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Ridiculous: Reporting on the Dakota Pipeline may get journalist 45 years in jail

Dakota Access Pipeline

(NaturalNews) On October 11, journalist and documentary filmmaker, Deia Schlosberg, was arrested while filming, in her professional capacity, a protest in solidarity with the struggle against the Dakota Access Pipeline.

Rather than recognizing the right of journalists to document First Amendment activity, the prosecutor charged Schlosberg with three felonies: conspiracy to theft of property, conspiracy to theft of services and conspiracy to tampering with or damaging a public service. If convicted of all charges, the journalist could be sentenced to 45 years in prison.

The Dakota Access Pipeline is a controversial oil pipeline that has come under fierce resistance in North Dakota, where it is slated to cross indigenous land recognized as sovereign in treaties with the U.S. government. Protesters say the pipeline would destroy sacred sites and threaten water supplies across the Midwest.

Government protecting fossil fuel interests

Schlosberg was arrested while filming a protest in Walhalla, North Dakota, where activists shut down a tar sands pipeline in solidarity with the Dakota Access struggle. Police confiscated her footage and held her for a full 48 hours before filing charges.

In a recent statement, Schlosberg noted how the mainstream media has consistently failed to give due attention to struggles against fossil fuel infrastructure.

"The mainstream did not break the story on fracking nor did it break the story about what is happening at the Standing Rock reservation in North Dakota," she said.

"Accordingly, I felt I had a duty to document the unprecedented #ShutItDown climate action, which stopped all Canadian oil sands from entering the United States. Canadian oil sands importation is a controversial issue that is not getting the coverage it warrants, especially considering that the extraction and use of oil sands has a profound impact on every person on this planet."

Observers immediately condemned the felony charges as unconstitutional and politically motivated.

"They have in my view violated the First Amendment," said Josh Fox, producer of the film Gasland.

"They threw the book at Deia for being a journalist."

NSA surveillance whistleblower, Edward Snowden, pointed out that the charges he faces for leaking government documents carry a maximum sentence of 30 years, compared with the 45 faced by Schlosberg for filming a protest.

A group of celebrities including Neil Young, Mark Ruffalo and Daryl Hannah have signed a letter calling on President Obama and North Dakota Governor Jack Dalrymple to intervene on Schlosberg's behalf, calling the charges against her "unfair, unjust, and illegal."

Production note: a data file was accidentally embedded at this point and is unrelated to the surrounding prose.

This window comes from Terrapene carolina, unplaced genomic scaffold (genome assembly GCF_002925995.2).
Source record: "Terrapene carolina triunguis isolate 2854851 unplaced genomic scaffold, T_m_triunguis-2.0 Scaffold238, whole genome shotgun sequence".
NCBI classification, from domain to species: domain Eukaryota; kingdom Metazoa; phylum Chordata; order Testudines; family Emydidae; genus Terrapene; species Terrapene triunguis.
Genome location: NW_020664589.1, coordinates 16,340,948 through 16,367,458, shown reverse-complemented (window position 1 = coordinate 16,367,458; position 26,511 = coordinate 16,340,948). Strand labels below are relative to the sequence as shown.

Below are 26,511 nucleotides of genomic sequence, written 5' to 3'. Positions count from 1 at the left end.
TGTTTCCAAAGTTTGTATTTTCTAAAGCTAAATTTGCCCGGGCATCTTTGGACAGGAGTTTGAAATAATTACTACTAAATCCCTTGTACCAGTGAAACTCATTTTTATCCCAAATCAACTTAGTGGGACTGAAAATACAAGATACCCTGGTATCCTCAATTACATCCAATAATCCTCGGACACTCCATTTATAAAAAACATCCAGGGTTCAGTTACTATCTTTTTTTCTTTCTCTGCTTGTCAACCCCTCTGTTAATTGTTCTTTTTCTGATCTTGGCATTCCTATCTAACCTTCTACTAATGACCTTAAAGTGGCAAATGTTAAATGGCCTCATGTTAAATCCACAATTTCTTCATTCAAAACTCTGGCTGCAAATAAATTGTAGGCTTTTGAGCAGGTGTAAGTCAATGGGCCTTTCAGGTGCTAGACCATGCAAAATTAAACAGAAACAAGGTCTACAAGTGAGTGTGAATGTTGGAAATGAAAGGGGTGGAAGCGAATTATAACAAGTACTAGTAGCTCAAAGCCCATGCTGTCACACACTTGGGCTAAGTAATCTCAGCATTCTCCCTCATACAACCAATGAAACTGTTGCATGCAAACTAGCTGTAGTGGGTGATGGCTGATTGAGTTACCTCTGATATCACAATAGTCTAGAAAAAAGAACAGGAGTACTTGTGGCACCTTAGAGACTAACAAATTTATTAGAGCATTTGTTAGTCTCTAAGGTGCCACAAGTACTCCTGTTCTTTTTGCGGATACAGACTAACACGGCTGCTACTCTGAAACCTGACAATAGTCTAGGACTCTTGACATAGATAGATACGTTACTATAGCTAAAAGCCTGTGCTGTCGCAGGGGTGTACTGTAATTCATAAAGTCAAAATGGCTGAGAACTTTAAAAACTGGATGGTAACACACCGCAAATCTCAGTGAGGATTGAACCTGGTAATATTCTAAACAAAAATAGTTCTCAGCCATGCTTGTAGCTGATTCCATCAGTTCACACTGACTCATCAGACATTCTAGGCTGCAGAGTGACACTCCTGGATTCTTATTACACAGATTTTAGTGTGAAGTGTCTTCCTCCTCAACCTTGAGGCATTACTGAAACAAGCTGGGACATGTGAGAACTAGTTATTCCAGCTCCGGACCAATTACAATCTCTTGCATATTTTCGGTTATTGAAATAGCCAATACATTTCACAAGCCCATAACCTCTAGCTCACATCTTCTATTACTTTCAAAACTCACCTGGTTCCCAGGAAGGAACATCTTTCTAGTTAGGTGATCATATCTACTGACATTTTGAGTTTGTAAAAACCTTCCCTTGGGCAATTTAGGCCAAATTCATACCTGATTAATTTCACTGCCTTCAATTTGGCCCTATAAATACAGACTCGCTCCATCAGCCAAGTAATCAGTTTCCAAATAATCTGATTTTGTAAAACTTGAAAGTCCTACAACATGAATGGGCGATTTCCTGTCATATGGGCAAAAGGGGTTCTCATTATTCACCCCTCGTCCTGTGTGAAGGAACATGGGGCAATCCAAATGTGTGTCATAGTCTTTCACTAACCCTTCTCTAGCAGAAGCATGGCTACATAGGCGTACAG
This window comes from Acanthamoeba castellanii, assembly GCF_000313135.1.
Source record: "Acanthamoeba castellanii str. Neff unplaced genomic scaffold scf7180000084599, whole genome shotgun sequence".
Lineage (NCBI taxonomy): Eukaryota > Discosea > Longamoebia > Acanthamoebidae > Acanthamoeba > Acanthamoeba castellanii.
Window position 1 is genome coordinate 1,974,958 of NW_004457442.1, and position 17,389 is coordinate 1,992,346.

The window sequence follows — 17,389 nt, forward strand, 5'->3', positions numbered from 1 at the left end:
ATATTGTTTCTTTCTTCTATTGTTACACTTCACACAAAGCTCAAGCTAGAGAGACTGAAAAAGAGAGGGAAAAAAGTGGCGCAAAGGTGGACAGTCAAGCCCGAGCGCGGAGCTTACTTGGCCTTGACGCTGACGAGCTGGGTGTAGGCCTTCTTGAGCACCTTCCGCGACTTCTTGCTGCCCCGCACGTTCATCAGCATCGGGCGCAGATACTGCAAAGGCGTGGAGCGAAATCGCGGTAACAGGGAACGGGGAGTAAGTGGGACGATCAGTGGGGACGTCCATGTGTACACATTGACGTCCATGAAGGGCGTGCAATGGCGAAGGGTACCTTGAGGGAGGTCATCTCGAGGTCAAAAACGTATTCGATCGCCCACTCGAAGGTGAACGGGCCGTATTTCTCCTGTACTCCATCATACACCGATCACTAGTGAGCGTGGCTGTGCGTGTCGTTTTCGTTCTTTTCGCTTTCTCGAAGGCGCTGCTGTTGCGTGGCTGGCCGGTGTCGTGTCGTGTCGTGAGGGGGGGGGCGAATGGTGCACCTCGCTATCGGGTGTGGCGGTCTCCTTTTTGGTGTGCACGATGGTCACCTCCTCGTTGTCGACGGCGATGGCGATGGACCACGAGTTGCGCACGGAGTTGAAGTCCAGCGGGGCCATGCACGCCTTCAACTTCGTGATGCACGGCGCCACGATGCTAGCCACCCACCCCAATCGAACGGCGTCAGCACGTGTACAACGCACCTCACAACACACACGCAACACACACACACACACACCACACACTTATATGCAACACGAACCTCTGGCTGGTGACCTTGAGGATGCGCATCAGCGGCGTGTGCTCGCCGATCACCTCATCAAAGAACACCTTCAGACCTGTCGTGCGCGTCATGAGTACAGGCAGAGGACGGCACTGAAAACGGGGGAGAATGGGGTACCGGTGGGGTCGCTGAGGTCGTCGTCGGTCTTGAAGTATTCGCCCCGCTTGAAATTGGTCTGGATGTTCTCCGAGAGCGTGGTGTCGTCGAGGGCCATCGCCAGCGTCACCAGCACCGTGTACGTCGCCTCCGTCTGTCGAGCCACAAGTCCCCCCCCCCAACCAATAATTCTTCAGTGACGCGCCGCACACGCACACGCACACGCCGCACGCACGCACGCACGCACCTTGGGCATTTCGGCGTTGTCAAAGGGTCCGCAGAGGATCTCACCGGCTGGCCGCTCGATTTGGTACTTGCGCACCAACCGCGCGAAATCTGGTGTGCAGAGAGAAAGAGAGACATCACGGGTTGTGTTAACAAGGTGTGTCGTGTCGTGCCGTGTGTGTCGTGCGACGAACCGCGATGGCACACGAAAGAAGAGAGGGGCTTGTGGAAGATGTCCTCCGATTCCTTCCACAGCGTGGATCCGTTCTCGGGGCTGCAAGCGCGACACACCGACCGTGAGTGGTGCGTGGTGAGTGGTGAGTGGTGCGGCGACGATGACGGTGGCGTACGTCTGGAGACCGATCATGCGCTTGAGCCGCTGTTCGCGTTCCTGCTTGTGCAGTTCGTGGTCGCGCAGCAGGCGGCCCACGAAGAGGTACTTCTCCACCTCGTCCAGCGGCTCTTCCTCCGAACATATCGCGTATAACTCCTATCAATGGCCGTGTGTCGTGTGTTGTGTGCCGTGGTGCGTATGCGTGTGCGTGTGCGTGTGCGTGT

Attack on the First Amendment

In an op-ed in The Nation, Fox notes that Schlosberg's case is just part of a larger war on journalists who dare challenge the fossil fuel industry.

"The arrest of journalists, filmmakers, and others witnessing and reporting on citizen protests against fossil-fuel infrastructure ... is part of a worrisome and growing pattern," he wrote.

Recently, actress Shailene Woodley was arrested simply for live-streaming a prayer event taking place at the Dakota Access construction site.

"She was singled out, the police told her, because she was well-known and had 40,000 people watching live on her Facebook page," Fox wrote. "Other filmmakers shooting protest actions along the pipeline have also been arrested."

Another case that sparked widespread outrage was that of Amy Goodman of Democracy Now!, who had a warrant issued for her arrest after she broadcast footage of private Dakota Access security guards loosing attack dogs on nonviolent protesters. The charge was later changed to "participating in a riot."

"They saw that they could never make that [trespassing] charge stick, so now they want to charge me with rioting," said Goodman. "I wasn't trespassing, I wasn't engaging in a riot, I was doing my job as a journalist by covering a violent attack on Native American protesters."

The charges were eventually dropped. But according to Reporters Without Borders, they "never should have been filed in the first place."

"The First Amendment and the Constitution are at stake," Fox wrote. "If we lose it, we lose America too."

Sources for this article include:




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